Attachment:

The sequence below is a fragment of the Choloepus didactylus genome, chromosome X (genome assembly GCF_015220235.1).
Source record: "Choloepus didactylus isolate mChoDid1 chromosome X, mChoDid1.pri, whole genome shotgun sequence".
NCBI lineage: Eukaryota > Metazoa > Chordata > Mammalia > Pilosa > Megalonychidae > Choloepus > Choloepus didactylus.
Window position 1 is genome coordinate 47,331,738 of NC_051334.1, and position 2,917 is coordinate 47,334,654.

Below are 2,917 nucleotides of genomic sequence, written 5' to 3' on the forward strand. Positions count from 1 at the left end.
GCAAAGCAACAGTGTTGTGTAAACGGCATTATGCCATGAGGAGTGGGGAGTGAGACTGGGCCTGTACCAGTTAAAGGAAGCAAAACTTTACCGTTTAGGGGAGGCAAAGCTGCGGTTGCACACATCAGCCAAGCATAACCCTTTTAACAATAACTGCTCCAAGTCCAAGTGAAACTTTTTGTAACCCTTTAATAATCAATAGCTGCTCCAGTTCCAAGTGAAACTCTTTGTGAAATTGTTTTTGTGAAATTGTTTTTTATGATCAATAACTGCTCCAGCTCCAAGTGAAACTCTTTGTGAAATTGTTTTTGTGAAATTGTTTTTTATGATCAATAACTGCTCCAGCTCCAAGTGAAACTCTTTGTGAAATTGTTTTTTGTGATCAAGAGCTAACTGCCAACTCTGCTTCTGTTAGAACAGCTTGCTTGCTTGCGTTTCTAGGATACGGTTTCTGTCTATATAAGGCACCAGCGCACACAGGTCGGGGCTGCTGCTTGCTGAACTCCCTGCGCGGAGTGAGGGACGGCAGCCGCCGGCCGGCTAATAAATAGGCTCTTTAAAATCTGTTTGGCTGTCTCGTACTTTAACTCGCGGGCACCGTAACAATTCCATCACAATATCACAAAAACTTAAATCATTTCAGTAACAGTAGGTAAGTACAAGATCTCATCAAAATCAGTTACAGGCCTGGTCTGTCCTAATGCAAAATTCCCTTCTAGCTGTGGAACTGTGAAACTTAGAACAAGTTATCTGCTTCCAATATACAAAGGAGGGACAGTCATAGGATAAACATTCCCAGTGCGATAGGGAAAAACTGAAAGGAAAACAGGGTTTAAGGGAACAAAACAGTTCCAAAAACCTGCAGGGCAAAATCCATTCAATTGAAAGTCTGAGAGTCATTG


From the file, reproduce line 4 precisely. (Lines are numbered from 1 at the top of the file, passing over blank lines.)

Window position 1 is genome coordinate 47,331,738 of NC_051334.1, and position 2,917 is coordinate 47,334,654.